On a side note, I set image.animation_mode to "once" which keeps Slack memory and CPU usage down, as the animated emojis only get one pass at my CPU.

Why once? Why not none?

So I can view tihngs like noaa once. [1] I need to walk my out-of-shape self around the parking lot and that will tell me how long I have to not get wet.

[1] - https://www.ssd.noaa.gov/goes/west/weus/vis-animated.gif


Oh man. Seems like the side-effect would be that you have to refresh the site to let your eyes have another pass through the animation.

Either that or it's forced you to develop a razor sharp visual memory of short weather animations. :)


One pass is usually good enough for me to know how many minutes I have before I might get soaked. :-)

The problem is most of the time I want them to not animate, but occationally I do want them to at the time of my choosing and poentially multiple times (most or all of the ones I want are explaining something that I want to learn). A play button next to the animated image with autoplay disabled would be best for me. Meanwhile "annoyance" blocklists remove some of the worst.

'Video' is a bit misleading. It doesn't necessarily mean a YouTube show or something. It can also just mean an animated diagram or spinner.

I'd be pretty happy to manually decide which animated diagrams to enable, too. A lot of those animated diagrams chew up resources on my computer, and may or may not be interesting to me.

There've got to be a zillion ways to do a spinner that wouldn't fall afoul of this blocking.


Right some people want to disable animated GIFs, but this is no different so it's not really a new conversation, and 'If I wanted video, I'd turn on my TV' shows confusion because it's a silent animated diagram in the middle of a document is not like turning on the TV is it.

I guess.

TBH, the way that it's so hard to even say, "All this moving stuff annoys me" without being reminded that it's impossible to opt out of the more annoying bits of the modern web without also making front-end developers cry blood kind of makes me want to opt out of the whole steaming compost heap and go back to using Gopher.

At this point I wouldn't be surprised if, 5 years from now, someone is telling me I can't disable WebAssembly to keep people from mining Bitcoin on my phone because that would also disable clicking on hyperlinks on modern websites.

edit: And the way that I'm getting downvoted for expressing a legitimate frustration kind of speaks to the extent to which the original vision that hypermedia should give the user-agent control over how the content is to be consumed is just straight-up dead. 25 years ago, we had alt strings for in case people couldn't or didn't want to view images. Now we have pages that won't even render if you try to disable extraneous animations that some people can't even see, and apparent hostility toward someone pointing out that this doesn't work for them.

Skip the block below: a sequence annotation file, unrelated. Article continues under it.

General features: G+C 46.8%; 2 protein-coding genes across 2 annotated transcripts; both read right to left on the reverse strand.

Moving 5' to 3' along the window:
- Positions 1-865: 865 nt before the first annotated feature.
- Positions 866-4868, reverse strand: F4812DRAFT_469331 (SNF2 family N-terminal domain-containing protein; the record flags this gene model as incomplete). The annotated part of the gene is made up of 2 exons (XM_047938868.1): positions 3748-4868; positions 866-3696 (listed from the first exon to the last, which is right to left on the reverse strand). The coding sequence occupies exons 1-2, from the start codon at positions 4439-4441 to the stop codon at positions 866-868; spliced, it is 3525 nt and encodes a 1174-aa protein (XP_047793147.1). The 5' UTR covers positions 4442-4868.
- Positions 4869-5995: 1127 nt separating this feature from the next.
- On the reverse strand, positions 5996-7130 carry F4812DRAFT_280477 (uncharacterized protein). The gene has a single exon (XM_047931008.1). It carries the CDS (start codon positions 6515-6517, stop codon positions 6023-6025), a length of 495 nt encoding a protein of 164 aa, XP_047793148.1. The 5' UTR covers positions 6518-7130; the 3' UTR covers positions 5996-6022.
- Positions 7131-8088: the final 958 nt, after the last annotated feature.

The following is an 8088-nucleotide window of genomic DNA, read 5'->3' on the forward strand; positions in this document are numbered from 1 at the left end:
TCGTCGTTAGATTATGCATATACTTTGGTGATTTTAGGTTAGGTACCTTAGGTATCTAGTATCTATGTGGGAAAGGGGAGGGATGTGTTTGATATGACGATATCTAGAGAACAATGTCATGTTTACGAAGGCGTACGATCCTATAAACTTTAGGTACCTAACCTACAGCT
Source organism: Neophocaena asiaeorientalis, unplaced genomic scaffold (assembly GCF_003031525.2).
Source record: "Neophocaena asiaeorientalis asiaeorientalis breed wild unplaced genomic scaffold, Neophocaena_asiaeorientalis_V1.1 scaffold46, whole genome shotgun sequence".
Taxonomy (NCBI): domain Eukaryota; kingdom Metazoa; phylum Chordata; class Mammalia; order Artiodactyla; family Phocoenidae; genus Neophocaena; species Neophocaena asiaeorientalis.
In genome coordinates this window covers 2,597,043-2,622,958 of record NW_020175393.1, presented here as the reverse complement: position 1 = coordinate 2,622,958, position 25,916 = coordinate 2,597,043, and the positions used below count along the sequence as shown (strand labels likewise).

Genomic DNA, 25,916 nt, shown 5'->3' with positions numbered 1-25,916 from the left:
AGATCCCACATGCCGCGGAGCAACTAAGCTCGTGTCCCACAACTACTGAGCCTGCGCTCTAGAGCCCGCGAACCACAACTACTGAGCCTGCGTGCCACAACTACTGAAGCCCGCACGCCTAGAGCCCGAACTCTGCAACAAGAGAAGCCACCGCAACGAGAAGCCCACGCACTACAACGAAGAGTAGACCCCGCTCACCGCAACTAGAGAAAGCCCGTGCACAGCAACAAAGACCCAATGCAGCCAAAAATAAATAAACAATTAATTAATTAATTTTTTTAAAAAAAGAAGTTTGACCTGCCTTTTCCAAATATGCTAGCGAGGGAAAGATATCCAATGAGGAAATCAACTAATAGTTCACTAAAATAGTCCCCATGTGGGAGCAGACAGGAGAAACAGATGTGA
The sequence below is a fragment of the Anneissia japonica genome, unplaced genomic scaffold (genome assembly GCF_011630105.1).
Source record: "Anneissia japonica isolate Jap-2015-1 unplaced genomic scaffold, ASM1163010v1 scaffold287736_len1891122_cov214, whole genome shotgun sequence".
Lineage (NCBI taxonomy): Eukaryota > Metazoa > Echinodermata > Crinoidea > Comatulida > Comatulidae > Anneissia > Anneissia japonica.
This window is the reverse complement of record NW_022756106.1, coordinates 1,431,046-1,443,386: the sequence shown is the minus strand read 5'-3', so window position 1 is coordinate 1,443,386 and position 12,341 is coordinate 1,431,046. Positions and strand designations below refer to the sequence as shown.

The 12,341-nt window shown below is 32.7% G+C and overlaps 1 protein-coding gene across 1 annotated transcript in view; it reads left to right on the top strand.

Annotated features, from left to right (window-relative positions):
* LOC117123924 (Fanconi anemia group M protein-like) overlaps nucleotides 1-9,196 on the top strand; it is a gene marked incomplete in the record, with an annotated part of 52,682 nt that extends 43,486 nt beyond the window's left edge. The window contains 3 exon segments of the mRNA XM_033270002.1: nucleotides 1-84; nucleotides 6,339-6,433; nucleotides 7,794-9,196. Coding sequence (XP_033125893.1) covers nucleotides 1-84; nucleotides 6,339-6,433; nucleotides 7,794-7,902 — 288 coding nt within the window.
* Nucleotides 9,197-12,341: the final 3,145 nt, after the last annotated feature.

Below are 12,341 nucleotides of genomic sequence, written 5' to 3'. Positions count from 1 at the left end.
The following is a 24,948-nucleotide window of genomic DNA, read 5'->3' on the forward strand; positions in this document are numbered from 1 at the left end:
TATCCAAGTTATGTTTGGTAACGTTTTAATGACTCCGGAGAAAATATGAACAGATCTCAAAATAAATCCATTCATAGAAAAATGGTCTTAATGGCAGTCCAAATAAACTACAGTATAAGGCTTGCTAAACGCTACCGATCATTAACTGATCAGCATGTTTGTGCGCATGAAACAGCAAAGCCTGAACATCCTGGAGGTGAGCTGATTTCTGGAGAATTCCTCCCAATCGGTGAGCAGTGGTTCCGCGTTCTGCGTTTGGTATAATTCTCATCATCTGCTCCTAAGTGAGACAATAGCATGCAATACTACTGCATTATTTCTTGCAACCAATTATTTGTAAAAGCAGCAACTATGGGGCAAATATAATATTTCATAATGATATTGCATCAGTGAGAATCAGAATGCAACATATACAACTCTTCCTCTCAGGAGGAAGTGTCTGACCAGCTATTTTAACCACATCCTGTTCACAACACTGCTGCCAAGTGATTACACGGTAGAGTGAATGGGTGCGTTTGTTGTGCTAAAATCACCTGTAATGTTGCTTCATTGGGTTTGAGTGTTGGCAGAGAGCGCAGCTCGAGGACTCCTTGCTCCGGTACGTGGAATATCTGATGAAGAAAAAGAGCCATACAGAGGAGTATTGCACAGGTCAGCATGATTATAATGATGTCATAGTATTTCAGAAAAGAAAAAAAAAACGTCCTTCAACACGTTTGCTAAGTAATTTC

Few people here ever heard of Gopher. I’m 36 and while I’ve heard of it, I never used it.

The Internet moved on, it’s time to adapt, otherwise you sound like a grandpa missing the good old days, which are never as good as people remember.

Yes I remember the web of year 1996, of 1999, or of 2004 and it was shit.


I'm 34, I've used gopher, and it's awesome. There is something far more special about publishing files on the Internet and links launching specialized native applications, instead of some one-size-fits-all experience that never leaves the browser. We could totally do that with the web, but the masses want their devices to keep getting smarter so they can stay dumber.

There's that angle. The other one I was thinking about is, it's just increasingly difficult for me to think that allowing anonymous third parties to run arbitrary code on your system is a great idea. It's convenient as heck, sure, and it does allow for creating some really interesting tools, but it's also begging for abuse. It reminds of the late '90s fad for embedding a scripting language inside every single document format, and how that ended up being a can of worms.

When I hear that it's basically impossible to disable arbitrary auto-playing video alongside the text you planned on reading, because someone will just implement a canvas-based video player in JavaScript, and it turns out you can't disable JavaScript, either, because then the whole page will simply fail to load because Vue.js or whatever can't even fathom the idea of a user-agent that seeks to be something other than a glorified application runtime environment, I think, "Wow, it would appear that HTML has irretrievably ceased to be a hypermedia format, it's now more like Google's answer to XAML. Where can I go to find actual hypermedia?" And the only thing I can think of that fits the bill is (the admittedly relatively primitive) Gopher.


I was on a sports site a while ago reading an article.

After a bit over the top of the article played an entirely unrelated video from that site because man they wanted me to watch their video content. There was no way you could have read all the article, you were guaranteed to be interrupted.

Out of curiosity I went to an article on their site that was just a video and started that video.

After a bit over the top of that video played an entirely unrelated video from that site.... on top of the video I chose to watch.

It was just mind boggling.


Muted autoplay is unblockable because I can write a script that flips through frames. It's also equivalent to GIFs which have been around since time immemorial.

I suppose it depends on whether you're thinking of an adversarial situation, or assuming sites that don't actively try to defeat the user's preferences.